"You can lead a horse to water, but you can't make it drink."
With growing confidence, analysts and policymakers have referred to "the death of arms control," the Cold War industry that produced landmark agreements intended to curb the growth of opposing strategic arsenals. For better or worse, the United States did not keep arms control on life support. In October 1999 the US Senate rejected the Comprehensive Test Ban Treaty, which would eliminate the Department of Energy's only proven means of ensuring the safety and reliability of the United States' nuclear stockpile if ratified. Three years later, the Bush Administration legally withdrew from the Anti-Ballistic Missile Treaty, the 1972 pact with the Soviet Union that outlawed national missile shields. In May 2002 the United States and Russia did sign a new Strategic Offensive Reductions Treaty (known as the Treaty of Moscow) that will reduce strategic nuclear weapons to between 1,700 and 2,200 warheads by the end of 2012, but this legal vehicle was more an act of diplomatic charity than a necessary contract. Russia relishes the prestige that accompanies splashy arms control formalities, but America's former peer did not need a treaty to see the benefits of strategic forces cuts--absent significant funding increases, its arsenal will decline to less than 2,000 warheads by 2015 with or without the new pact. (1) This reality was suggested by President Bush, who casually offered to "write it down on a piece of paper" if Moscow felt it needed an official agreement to do what the United States was "going to do over the next ten years" anyway. (2) Traditional arms control agreements with Russia, it seems, are as much a part of Cold War history as the Soviet Union itself.
Now, the same experts may be unwittingly witnessing the demise of disarmament in Russia. Most of the dismantlement programs the United States initiated to secure and ultimately destroy Russian nuclear, biological, and chemical weapon systems appear to be completed or no longer agree with Moscow's policy goals. The Department of Defense's Cooperative Threat Reduction (CTR) program and the Department of Energy's Defense Nuclear Nonproliferation (NN) program suffer from poor Russian cooperation as well as from access and transparency problems that have crippled major parts of the sister initiatives. In addition, Russia's spending priorities and contributions do not reflect a continuing, mutual interest in disarmament.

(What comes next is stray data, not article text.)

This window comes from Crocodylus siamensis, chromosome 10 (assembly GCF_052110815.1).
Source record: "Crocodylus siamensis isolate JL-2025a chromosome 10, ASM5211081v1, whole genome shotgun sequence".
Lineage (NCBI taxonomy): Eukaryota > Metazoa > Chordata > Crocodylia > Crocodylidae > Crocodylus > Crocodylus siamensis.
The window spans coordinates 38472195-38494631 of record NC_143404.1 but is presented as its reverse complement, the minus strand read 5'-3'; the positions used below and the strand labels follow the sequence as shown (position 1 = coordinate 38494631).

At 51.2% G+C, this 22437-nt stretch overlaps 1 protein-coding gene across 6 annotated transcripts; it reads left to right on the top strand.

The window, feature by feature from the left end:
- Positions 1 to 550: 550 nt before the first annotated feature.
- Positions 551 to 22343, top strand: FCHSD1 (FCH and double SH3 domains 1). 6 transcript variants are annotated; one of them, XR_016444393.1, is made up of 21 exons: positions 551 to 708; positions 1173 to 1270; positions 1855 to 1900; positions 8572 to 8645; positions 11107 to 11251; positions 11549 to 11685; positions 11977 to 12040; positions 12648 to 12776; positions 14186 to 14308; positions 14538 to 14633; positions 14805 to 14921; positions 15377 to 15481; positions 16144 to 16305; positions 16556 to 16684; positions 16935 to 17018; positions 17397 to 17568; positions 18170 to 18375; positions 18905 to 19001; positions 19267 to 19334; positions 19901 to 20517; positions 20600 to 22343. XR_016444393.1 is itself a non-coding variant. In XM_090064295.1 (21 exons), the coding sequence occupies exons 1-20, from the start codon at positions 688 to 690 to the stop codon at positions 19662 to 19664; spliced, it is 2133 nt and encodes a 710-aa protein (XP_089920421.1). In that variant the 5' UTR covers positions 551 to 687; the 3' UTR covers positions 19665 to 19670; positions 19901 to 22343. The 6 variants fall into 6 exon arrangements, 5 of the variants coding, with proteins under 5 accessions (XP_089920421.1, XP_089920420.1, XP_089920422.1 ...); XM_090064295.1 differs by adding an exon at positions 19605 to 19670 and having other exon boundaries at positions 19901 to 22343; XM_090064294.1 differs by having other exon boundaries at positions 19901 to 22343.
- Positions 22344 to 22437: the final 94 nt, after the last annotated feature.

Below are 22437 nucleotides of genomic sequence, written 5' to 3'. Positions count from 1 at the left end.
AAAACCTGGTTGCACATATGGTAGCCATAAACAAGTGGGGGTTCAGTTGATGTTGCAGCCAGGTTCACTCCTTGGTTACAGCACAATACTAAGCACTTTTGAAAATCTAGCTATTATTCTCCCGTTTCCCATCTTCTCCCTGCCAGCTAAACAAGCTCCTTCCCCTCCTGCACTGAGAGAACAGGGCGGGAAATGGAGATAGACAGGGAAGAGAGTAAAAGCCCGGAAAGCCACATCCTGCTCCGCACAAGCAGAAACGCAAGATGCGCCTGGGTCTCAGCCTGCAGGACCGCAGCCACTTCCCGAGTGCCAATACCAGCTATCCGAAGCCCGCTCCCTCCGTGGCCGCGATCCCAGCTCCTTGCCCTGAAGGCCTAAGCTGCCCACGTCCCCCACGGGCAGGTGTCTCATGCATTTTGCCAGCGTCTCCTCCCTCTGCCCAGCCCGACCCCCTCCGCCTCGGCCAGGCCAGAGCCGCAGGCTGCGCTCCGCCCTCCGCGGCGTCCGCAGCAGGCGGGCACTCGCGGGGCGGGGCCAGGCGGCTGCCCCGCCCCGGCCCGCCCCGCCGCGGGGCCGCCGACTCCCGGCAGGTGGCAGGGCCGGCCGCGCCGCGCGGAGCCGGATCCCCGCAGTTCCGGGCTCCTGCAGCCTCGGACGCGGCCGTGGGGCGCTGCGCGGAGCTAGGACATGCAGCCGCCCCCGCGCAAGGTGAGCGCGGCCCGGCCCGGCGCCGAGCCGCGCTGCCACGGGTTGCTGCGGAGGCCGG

Moscow, to be sure, is willing to take advantage of US disarmament resources--but frequently acts against the spirit of the overall effort. Today, Russia seems to view these cooperative initiatives as a means to a strategic modernization program that includes the production of new weapon systems, the elimination and cleanup of older ones, and the maintenance of illicit biological and probably chemical warfare programs. The sum realities of poor transparency and cooperation, backward spending priorities, and stubborn proliferation practices--all key indicators of a country's true arms control intentions--bare a divergence of objectives and expectations between Washington and Moscow that may have already upended the well-meaning programs' primary purpose. A thorough and candid reexamination of US nonproliferation policy toward Russia is in order.
To date, the oft-cited Cooperative Threat Reduction program has achieved a respectable measure of success in deactivating strategic weapons--nuclear warheads and their associated delivery systems--in Russia and the rest of the former Soviet Union. By the Defense Department's count, the CTR program has helped to destroy some 530 intercontinental ballistic missiles (ICBMs) and no less than 27 ballistic missile submarines over the last dozen years. The congressionally-mandated initiative also has effected the elimination of 475 submarine-launched ballistic missiles and about 120 heavy bombers. …